A few weeks ago I ruminated on why the idea of a “plain” reading of Scipture might not be as “plain” as we wish it was. You might want to go back and read the post, Why Nothing is as Plain as it Seems, before you jump into today’s post. While, they do not necessarily go hand in hand, it would probably be worth your while to set the stage.
I had not intended this to be a two part post or series, but a recent post by one of my favorite biblical scholars reminded me of another important element to this discussion. Scot McKnight floated the idea in his post, Your Bible and its Tribe, that whatever Bible translation your denomination or community chooses to use often serves as a uniting force within the community. Those translations also reflect theological preferences within the community and can also cause some divisiveness amongst people who prefer differing translations.
At the heart of his post is the basic idea that the various translations of Bibles that are out there are exactly that…translations. The Bibles that we read for study or in a worship service are a careful selection of English words chosen by very intelligent scholars to stand in for the original languages for the benefit of those who are not trained to read ancient Koine Greek, Hebrew or Aramaic. I am eternally grateful for such scholars who, even though I have taken some classes in Greek and Hebrew, they know far more about those languages and can actually present intelligible and readable English versions for our benefit.
We, as English speakers and readers, depend on such scholars to actually inform us what they understand the Bible to be saying so that we can have the opportunity to read and understand as well.
But, that does not mean that reading the Bible is as plain as it seems.
Our well meaning Bible studies work thusly. We read a translation of what a well informed scholar understands the original languages to be saying in English. We then form our own understandings from that translation and share with others what we think the scholars have told us they think about what the original languages are saying.
Sorry, that last sentence was a little confusing.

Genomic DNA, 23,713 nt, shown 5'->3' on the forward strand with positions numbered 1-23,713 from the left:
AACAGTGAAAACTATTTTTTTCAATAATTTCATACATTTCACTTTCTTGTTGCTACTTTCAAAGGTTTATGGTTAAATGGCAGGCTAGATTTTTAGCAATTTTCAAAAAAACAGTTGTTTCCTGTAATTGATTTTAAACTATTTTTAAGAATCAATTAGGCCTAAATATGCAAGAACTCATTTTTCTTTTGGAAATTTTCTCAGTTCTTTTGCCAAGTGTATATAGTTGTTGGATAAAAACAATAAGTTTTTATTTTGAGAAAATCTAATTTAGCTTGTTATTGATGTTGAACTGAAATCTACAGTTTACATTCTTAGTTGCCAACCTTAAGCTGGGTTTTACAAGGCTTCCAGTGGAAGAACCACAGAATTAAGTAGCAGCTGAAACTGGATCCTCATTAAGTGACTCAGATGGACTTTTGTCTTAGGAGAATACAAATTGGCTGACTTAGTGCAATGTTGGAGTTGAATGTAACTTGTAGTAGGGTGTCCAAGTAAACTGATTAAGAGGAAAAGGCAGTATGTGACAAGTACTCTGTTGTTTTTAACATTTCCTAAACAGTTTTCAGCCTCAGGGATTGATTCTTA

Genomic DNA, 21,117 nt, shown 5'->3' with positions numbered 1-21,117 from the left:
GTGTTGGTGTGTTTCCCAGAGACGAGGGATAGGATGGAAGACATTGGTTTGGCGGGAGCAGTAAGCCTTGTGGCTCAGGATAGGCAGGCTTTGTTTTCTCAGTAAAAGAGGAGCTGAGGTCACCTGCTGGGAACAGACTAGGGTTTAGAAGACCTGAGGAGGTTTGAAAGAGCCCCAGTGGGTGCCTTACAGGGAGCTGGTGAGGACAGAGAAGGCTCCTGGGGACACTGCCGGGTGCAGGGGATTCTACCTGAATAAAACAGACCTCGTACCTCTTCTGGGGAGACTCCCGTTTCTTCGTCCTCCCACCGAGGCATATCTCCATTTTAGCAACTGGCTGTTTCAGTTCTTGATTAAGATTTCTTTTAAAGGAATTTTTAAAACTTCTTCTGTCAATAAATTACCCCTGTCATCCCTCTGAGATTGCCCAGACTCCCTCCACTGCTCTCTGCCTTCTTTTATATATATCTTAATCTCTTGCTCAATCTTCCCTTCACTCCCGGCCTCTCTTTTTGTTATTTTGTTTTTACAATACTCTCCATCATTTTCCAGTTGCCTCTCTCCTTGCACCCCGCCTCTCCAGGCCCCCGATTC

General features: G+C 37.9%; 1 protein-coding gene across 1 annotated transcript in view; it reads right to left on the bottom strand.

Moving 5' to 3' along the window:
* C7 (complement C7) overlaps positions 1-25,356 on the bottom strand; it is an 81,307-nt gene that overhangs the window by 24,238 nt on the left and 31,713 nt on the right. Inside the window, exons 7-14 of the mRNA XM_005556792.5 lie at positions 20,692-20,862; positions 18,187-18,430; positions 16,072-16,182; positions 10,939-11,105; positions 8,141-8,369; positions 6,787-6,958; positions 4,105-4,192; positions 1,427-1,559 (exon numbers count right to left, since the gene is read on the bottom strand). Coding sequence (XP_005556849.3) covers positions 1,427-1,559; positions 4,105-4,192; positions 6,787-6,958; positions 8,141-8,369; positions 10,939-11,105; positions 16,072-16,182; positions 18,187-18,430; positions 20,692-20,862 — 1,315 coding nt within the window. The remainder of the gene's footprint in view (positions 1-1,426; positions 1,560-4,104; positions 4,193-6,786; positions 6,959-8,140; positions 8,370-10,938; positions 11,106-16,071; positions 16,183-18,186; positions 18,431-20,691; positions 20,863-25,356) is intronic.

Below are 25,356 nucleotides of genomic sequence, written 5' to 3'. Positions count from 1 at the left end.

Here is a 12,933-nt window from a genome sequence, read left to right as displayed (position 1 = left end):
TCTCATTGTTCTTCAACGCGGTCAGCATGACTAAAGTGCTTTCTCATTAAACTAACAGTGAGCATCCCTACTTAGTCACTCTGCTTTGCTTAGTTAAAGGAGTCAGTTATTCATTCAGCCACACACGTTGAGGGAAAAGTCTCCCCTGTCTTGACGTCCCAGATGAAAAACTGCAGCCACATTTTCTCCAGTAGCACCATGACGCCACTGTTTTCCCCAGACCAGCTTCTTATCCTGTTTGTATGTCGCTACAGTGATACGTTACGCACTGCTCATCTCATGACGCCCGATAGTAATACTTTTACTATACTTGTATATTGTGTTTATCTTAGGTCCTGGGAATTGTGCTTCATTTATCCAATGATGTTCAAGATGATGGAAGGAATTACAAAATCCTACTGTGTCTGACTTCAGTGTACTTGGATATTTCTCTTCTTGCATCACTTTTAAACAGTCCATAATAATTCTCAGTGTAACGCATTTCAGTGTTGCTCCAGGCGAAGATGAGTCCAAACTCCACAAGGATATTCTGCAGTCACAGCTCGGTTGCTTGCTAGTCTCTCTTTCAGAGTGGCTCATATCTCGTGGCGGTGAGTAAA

Honestly…I meant it to be confusing.
Here’s what you need to pull out of the confusion. Realize that your interpretations of the Scripture you are reading are informed and based on the interpretations of scholars.
If you need an example, let’s turn to one of the more hotly debated passages and one that would actually inform our theology and belief. Philippians 3:9 is basically translated in one of two ways depending on what version you read. Let’s see what some of the current popular translations do with Philippians 3:9.
- NIV: “and be found in him, not having a righteousness of my own that comes from the law, but that which is through faith in Christ—the righteousness that comes from God on the basis of faith.”
- KJV: “And be found in him, not having mine own righteousness, which is of the law, but that which is through the faith of Christ, the righteousness which is of God by faith:”
- NASB: “and may be found in Him, not having a righteousness of my own derived from the Law, but that which is through faith in Christ, the righteousness which comes from God on the basis of faith,”
- CEB: “and be found in him. In Christ I have a righteousness that is not my own and that does not come from the Law but rather from the faithfulness of Christ. It is the righteousness of God that is based on faith.”
- ESV: “and be found in him, not having a righteousness of my own that comes from the law, but that which comes through faith in Christ, the righteousness from God that depends on faith:”
As you can see, the various translators have a bit of a issue here deciding between “faith in Christ” and “faith of Christ.” Is our righteousness before God determined because of OUR faith in Christ or is it determined because of Christ’s faithfulness? Does our faith make the difference, or does Christ’s faithfulness make the difference for us?
Plain and simple, right?
Now, some of you are going to ask a very valid question. That question probably goes something like, “What about the inspiration of the Holy Spirit?” Should not that lead us to some agreement or valid interpretation?
I agree that the influence of the Holy Spirit on our lives and reading of Scripture is invaluable. But, realize that the translators are working from a similar understanding. We probably also trust that the translators are also working from the inspiration of the Holy Spirit in their translations as much as from our reading.
Yet, we still come up with different translations.
Yet, we still have different interpretations of Scripture.
Let’s all realize that our “plain” reading of Scripture is dependent on a lot more than just reading what is on the page. Our “plain” readings are informed by the reading and translation of a scholar, it is informed by the translation we choose, it is informed by the translation used in our churches, it is informed by the sermons we hear, it is informed by our lives and it is informed by the inspiration Holy Spirit.
Do we need “faith in Christ” or do we need the “faith of Christ”?
Wherever you land on that, as I said in my last post, we would do well to exercise more humility in our reading, discussion and interpretation of Scripture. Things may not be as plain as they seem to us.
Why do you use the Bible translation(s) you use? Do you stick to the translation, traditions and interpretations of your “tribe?” Why or why not? Do you feel differently knowing that your English Bible translation is based on the interpretations of scholars? What do you think about the differing translations of Philippians 3:9?